Next to Ethan White's answer, I want to add that you could use the Merkle-Demgrad by performing a length extension attack. To do so, let's define the hash function $H$ as $H(x) = C(P(x))$ where $C$ is the compression function and $P$ is the padding function. The way $C$ works within a Merkle-Demgrad construction is splitting the input into blocks $B$ and then applying $S = M(B_i, S)$ where $S$ is the state of the compression function and $M$ mixes the current block and the state in some magic way. The most hash functions, like SHA-256 or SHA-512, directly return $S$ which can be abused for extending the hash:
Length extension attacks try to build the hash of $P(X) || Y$ only using $H(X)$ and information needed to recreate the padding of $P(X)||Y$ which often is the length of $P(X)$. The first step to extend the hash is to pad $Y$ so it can be applied to the compression function. Since the most padding functions rely on the message's length, you have to take care of that by assuming the length of the message is the length of $P(X)$ plus the length $Y$. Once $Y$ is padded correctly, we set $S$ to $H(X)$ and then continue to apply $C$ to the forged padding of $Y$ as it would be usual input. That way, we created $H(P(X) || Y) = C(P(X) || Y)$ which equals to $C(FP(Y))$ when $FP$ is the forged padding and $S = H(X)$.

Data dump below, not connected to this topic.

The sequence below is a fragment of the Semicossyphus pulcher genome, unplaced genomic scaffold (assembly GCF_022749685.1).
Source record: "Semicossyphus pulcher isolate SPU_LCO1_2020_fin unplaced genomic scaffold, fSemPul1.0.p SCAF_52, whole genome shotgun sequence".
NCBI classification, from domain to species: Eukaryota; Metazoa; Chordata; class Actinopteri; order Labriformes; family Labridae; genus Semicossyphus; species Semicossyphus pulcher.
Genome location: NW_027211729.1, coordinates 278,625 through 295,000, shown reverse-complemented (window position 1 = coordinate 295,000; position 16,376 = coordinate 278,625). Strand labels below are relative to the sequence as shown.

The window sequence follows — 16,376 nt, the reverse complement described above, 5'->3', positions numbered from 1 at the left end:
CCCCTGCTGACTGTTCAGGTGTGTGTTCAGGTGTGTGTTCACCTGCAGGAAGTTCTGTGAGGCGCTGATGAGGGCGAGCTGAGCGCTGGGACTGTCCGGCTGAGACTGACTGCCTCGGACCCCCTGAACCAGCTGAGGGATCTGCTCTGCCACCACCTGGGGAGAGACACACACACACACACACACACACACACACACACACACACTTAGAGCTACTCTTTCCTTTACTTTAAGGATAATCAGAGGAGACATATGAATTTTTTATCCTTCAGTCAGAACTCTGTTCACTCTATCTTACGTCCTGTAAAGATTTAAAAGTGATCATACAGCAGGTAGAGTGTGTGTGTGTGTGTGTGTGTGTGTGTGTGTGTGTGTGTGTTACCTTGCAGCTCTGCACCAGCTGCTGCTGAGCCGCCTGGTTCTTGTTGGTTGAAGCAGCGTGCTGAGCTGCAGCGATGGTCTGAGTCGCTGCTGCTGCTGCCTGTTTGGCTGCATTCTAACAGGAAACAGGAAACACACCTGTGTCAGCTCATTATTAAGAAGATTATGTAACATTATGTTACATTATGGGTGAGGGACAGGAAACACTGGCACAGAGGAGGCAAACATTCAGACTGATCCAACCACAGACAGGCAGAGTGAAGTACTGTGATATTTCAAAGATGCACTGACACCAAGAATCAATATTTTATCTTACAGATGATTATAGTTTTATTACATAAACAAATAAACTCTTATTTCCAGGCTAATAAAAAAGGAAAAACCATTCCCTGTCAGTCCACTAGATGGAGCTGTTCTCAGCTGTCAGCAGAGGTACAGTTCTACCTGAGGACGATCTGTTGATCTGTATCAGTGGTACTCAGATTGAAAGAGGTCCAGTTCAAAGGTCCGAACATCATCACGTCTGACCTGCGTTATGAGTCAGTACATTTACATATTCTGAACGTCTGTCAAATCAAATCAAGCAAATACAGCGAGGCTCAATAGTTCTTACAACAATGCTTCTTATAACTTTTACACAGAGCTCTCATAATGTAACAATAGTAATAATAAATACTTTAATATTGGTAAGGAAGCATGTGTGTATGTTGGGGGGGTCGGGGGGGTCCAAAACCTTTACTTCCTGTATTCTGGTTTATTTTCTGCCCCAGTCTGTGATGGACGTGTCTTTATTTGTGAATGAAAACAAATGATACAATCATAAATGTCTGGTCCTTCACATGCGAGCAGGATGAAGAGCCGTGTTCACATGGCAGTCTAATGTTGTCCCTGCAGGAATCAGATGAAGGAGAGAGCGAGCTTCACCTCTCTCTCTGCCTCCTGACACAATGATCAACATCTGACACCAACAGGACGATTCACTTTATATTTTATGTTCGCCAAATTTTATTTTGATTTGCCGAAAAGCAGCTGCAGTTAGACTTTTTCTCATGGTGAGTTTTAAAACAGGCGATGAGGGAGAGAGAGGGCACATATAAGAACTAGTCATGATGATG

In practise, I would use SHA-256, which can be attacked that way, and store it with the information about the length of each part which is included into the hash so you can reconstruct the input into the compression function later for validating data.
EDIT: Unlike in Ethan White's answer, the order does matter when applying this method, but a length extension should be ways faster since no powMod is involed.